Russian President Vladimir Putin has been invited to visit Washington in early 2019, according to John Bolton, President Donald Trump’s national security advisor. That meeting would come as the administration confronts fresh challenges on Russia, China, and North Korea.

“We have invited President Putin to Washington after the first of the year for, basically, a full day of consultations,” Bolton, recently in Russia, said on Friday in Georgia. The announcement was light on specifics: “What the scheduling of that is we don’t quite know yet.”

The trip had been floated as early as this past summer, but if confirmed, it would set up a high-stakes summit to kick off next year’s calendar.

Putin’s visit would come after the midterm elections, and if it takes place in early January, it would coincide with the swearing in of a new Congress. The Kremlin strongman could face an Democratic-controlled legislature, or an emboldened, fully Trumpified GOP that managed to survive a worst-case election scenario.

The trip could also come after the release of Special Counsel Robert Mueller’s report on Russian interference in the 2016 election.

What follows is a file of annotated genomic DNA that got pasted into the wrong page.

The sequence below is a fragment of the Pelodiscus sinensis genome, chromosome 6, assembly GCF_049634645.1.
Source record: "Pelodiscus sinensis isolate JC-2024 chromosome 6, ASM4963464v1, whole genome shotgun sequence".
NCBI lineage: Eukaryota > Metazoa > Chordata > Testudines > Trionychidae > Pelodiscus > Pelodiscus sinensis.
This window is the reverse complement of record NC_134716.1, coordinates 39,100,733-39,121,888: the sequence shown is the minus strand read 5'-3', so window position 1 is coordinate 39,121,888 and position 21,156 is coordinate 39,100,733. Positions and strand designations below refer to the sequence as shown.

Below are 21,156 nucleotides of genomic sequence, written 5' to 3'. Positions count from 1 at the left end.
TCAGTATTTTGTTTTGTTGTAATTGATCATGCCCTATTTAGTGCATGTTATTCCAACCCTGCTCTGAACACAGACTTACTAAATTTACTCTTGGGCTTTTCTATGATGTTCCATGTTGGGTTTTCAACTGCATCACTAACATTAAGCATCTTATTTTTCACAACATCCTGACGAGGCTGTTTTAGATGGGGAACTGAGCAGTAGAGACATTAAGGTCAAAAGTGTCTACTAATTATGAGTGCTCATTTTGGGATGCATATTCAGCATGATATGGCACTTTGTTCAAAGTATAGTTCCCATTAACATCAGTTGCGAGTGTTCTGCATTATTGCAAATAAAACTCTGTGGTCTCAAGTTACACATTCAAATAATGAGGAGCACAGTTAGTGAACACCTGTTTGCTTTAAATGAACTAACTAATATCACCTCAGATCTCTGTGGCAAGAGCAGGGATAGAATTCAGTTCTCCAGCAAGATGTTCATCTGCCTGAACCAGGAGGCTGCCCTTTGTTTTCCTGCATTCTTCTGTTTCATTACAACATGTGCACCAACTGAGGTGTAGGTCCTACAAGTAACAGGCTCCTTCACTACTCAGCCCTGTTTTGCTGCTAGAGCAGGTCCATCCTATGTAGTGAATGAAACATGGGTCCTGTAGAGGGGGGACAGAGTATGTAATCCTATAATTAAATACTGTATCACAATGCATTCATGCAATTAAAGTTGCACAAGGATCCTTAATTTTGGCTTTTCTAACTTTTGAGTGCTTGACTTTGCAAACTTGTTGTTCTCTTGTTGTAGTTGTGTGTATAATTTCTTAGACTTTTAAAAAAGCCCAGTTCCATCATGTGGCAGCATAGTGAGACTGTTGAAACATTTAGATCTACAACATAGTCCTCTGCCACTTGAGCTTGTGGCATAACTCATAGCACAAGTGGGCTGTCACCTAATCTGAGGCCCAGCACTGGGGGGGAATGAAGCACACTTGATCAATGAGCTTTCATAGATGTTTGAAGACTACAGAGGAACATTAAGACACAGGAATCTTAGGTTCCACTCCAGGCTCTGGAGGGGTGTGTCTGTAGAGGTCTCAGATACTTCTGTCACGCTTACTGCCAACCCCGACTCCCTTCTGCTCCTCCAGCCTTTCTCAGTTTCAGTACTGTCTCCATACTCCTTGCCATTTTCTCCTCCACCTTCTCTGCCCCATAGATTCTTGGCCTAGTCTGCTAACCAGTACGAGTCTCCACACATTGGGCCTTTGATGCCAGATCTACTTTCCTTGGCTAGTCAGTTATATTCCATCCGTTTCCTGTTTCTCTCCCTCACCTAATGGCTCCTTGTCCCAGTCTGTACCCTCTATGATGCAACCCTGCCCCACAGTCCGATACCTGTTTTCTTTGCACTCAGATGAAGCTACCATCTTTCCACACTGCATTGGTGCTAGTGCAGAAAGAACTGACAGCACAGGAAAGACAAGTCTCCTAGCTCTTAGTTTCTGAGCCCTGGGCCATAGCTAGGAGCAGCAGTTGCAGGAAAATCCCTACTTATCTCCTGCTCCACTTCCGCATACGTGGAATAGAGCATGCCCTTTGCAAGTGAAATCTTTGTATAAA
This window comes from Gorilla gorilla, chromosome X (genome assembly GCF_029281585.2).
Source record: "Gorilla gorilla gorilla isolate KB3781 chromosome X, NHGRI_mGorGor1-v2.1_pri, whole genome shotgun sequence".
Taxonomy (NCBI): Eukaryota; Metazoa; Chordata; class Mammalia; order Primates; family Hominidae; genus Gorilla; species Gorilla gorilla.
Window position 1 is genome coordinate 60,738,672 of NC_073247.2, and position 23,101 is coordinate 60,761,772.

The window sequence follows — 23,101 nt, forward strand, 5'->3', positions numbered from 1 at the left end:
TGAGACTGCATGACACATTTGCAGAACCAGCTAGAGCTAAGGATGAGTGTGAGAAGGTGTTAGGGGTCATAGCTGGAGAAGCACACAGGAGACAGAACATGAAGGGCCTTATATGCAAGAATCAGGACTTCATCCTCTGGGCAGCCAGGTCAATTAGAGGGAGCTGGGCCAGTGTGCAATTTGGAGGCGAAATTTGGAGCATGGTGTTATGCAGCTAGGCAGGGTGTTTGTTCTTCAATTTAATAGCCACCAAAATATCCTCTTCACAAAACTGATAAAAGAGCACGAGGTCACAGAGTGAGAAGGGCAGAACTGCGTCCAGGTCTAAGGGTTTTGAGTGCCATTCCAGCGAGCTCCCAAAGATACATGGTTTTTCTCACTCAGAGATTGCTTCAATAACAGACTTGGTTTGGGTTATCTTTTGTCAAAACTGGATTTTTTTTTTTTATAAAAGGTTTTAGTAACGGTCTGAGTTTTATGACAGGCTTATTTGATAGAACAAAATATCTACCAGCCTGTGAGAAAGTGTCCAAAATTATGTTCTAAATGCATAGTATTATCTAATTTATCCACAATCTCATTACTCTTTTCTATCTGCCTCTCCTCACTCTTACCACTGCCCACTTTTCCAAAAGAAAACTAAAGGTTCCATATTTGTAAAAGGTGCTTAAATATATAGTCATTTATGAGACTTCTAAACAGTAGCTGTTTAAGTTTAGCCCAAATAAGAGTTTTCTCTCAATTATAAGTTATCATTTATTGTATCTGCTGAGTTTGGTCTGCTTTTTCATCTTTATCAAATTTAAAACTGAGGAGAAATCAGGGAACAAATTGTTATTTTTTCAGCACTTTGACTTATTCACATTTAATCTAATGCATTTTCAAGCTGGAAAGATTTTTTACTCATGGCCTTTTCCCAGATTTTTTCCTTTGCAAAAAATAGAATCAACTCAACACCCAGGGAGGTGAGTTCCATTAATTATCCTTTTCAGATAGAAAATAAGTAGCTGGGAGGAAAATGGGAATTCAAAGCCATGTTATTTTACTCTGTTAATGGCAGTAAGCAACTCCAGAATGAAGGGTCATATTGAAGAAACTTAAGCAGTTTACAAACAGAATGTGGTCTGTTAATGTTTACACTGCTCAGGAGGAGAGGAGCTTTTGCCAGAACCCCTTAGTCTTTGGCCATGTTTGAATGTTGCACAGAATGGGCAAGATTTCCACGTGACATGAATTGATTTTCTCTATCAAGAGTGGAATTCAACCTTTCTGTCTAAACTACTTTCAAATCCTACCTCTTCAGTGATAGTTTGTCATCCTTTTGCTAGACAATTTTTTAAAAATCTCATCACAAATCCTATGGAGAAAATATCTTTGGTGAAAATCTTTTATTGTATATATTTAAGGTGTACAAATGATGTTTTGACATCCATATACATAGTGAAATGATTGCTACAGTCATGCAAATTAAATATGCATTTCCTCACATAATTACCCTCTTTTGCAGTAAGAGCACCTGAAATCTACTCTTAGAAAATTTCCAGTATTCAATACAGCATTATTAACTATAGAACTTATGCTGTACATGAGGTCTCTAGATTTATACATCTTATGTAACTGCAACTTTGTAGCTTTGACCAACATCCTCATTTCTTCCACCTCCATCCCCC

Neither the Kremlin nor the White House had confirmed Bolton’s remarks as of this afternoon. Putin, in Russia this week with Bolton, held out hope of eventually repairing his relationship with America, but appeared frustrated at the current pace of progress.

“As far as I can remember, the U.S. seal depicts an eagle on one side holding 13 arrows,” Putin told Bolton. “And on the other side, an olive branch with 13 olives. Here’s the question, ‘Did your eagle already eat all the olives and only the arrows are left?’”

“Hopefully I’ll have some answers for you,” replied Bolton. “But I didn’t bring any more olives.” Putin said in turn: “That’s what I thought.”

By the time of the potential visit, the current Washington-Moscow dispute over whether the U.S. should withdraw from the INF nuclear treaty could be resolved. Like so much in the Trump era, this has created strange alliances. Certainly the move has roiled a Moscow that expected a more amenable Washington led by Trump. The Bolton proposal has also won plaudits from neoconservative Never Trumpers.

“On the INF Treaty, Trump finally gets something right,” says Max Boot in The Washington Post. “By withdrawing from the INF Treaty, Trump can now put similar pressure on Pyongyang,” adds Marc Thiessen, a George W. Bush speechwriter who is far more supportive of Trump.